"I wish they had been doing this years ago," says lifetime Hollywood resident Trent McCoy. "Having a show of police on the streets really lowers the anxiety," he says.
Police watchdog groups nationwide are taking notice, too. They say despite the talk of new emphasis on community policing - which accelerated nationally after the beating of Rodney King here in 1991 - there has not been as much progress in the training and culture of police departments as they would have hoped.
Sending Giordano, Sever and Mr. Romo onto the foot beat in this formative stage in their police training is the inspiration of LAPD Chief William Bratton, who has been on the job since 2002. He earned a reputation for turning around the Boston and New York police departments. His novel ideas included analyzing crime reports geographically with central computers, deploying officers accordingly, and holding precinct chiefs accountable for crime.
But in Los Angeles, which has only one officer for every 429 residents (compared with 1 for every 218 in New York), the gains have been slower - the result of painstaking refinements.
In announcing the new program last week, Mr. Bratton recalled his first assignment as a rookie Boston officer, walking a business district in an all-black neighborhood.
"That experience changed the rest of my life," he said. Likewise, he wants the first experience of new LAPD officers to be "not in a black-and-white [police cruiser], not chasing radio calls, but the intimacy of face-to-face contact with people in the neighborhood."
Bratton also wants recruits to see the LAPD in a new light and change the perception many residents have of the force since the Rodney King beatings. Despite 14 years of investigations, federal oversight, new chiefs, and civilian boards, police abuse incidents continue: a 13-year-old boy shot and killed, a baby killed, and beatings caught on videotape.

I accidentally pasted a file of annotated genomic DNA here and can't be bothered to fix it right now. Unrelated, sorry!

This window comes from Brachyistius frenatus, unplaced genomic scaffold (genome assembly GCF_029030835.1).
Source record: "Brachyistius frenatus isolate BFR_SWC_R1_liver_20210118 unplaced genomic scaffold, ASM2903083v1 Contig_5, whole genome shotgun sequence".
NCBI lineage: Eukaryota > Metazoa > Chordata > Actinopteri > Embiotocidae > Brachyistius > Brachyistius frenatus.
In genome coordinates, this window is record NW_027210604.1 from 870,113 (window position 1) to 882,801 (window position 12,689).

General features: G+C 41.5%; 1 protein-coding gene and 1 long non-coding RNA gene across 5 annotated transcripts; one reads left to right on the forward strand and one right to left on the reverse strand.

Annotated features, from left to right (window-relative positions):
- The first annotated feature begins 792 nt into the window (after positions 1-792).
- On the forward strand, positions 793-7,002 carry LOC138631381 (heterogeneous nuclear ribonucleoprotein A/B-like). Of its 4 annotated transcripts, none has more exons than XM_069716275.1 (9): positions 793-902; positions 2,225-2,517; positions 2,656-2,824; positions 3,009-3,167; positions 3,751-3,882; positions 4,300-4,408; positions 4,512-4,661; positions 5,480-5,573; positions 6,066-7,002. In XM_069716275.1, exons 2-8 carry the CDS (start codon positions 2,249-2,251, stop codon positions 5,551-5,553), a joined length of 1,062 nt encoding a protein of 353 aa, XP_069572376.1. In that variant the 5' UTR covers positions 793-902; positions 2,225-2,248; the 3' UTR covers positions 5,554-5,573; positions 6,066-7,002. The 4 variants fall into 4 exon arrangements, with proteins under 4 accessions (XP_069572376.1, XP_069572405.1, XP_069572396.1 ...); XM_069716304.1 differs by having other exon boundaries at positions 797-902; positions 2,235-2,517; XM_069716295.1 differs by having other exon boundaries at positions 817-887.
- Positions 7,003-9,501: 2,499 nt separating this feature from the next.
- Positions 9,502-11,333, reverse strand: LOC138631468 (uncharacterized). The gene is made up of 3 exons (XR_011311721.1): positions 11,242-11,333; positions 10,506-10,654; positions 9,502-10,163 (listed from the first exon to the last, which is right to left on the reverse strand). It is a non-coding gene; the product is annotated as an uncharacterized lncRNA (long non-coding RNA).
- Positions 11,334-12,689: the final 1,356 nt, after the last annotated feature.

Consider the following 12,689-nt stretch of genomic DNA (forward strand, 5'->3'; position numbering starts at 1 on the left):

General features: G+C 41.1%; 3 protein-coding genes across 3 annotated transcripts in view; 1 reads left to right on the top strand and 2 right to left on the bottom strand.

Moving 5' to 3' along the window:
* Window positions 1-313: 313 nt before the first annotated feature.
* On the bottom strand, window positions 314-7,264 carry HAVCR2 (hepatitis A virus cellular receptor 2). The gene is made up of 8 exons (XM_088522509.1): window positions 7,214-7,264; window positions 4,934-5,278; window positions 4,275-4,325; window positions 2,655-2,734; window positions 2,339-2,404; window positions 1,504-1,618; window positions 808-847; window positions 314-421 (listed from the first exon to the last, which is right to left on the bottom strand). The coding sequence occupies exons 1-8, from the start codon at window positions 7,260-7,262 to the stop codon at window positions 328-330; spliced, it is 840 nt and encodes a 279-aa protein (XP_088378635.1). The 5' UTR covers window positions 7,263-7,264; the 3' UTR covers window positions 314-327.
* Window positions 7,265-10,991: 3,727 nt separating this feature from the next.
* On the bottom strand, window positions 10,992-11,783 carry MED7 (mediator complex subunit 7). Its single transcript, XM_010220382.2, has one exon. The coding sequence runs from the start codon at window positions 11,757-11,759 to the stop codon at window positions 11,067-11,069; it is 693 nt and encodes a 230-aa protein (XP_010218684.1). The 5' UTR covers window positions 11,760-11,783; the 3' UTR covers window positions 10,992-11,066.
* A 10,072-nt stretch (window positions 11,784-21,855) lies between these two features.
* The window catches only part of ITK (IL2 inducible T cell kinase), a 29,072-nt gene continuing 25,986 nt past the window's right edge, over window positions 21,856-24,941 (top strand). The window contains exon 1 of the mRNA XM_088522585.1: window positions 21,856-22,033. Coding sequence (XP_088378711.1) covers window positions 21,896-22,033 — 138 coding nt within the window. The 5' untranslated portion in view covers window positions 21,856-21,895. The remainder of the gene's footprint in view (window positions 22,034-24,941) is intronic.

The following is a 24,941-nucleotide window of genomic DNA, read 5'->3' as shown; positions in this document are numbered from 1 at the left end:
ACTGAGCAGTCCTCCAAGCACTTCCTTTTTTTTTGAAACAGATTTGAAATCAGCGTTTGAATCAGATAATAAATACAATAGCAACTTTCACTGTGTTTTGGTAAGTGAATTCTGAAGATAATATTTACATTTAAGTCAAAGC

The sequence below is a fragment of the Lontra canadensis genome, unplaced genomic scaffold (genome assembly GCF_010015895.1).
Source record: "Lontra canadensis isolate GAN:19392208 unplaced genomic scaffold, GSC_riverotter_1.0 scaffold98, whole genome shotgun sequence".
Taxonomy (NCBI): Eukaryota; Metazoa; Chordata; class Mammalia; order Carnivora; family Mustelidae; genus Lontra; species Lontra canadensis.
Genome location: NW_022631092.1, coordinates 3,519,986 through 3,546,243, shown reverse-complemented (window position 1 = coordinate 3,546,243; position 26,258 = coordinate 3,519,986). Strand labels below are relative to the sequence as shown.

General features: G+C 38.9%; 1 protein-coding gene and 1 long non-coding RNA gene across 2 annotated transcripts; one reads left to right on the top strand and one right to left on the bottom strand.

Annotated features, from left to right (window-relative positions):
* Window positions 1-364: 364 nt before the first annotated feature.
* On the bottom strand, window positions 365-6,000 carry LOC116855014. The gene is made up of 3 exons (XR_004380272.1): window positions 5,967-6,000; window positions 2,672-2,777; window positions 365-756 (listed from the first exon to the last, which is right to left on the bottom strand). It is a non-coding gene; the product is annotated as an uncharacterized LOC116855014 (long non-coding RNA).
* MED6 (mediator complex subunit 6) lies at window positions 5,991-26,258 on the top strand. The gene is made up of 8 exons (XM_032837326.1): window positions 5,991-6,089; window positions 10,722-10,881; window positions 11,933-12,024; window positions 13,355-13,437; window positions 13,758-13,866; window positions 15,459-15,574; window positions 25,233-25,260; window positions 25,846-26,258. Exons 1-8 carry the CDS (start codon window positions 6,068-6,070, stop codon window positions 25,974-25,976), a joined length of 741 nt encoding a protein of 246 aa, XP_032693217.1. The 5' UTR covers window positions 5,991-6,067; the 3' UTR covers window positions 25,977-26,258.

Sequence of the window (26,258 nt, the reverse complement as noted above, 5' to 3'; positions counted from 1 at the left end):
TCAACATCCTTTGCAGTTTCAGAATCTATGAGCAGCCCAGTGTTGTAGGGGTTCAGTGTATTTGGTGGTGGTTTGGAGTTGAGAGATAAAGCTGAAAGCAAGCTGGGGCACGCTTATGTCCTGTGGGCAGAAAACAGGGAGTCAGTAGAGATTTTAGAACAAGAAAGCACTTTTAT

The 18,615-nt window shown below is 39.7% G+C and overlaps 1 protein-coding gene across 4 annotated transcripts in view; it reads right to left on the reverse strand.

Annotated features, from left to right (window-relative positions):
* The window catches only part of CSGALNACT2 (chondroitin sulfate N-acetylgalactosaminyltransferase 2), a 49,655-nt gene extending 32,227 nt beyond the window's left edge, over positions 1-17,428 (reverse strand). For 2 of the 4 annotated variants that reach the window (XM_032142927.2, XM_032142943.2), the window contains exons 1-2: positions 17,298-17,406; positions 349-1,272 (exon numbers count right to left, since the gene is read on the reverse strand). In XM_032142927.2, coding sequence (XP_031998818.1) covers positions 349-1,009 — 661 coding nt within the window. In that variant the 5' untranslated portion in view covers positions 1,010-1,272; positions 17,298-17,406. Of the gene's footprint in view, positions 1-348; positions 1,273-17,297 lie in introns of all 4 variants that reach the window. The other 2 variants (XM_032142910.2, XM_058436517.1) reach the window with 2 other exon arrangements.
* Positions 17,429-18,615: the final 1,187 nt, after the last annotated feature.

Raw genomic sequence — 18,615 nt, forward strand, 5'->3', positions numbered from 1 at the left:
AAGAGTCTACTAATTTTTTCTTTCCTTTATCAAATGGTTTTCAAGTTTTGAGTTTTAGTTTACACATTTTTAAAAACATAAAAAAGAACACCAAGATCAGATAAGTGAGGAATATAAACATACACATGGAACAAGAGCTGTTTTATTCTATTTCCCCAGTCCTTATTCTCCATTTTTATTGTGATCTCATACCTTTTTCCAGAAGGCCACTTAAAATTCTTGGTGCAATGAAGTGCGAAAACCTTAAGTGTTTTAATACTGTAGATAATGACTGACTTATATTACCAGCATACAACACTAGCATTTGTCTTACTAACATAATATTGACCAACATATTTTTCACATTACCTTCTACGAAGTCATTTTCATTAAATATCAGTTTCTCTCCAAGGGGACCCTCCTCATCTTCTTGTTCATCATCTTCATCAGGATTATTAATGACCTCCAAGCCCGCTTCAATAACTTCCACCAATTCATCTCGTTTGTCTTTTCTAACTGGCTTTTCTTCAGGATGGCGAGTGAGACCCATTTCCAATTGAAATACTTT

"This city's police have made no progress in all that time," said Mary Alice Jones of the Congress of Racial Equality at a recent protest. "They ... ride roughshod through neighborhoods nestled in the cocoon of their police cars."
Many disagree with her assessment and attribute the city's recent falling crime rates to getting desk cops back out on the street and veteran officers into community patrol as well as coordinating with neighborhood watch groups.
In the past two years, violent crimes (rape, homicide, robbery, assault) have fallen about 29 percent and property crimes (burglary, car theft) have decreased by about 10 percent.
Some national experts see that the CIP program can help solidify the connection between a drop in the crime rate and improved police-community relations.
"There have been a whole host of ways that police departments have gone out of their way to get closer to the communities they serve, but they usually involved putting established cops back into foot beats," says Mary Powers, director of the National Coalition on Police Brutality. "That's not the same as teaching police from the outset that getting to know their community members, and fighting crime together is a superior way to go."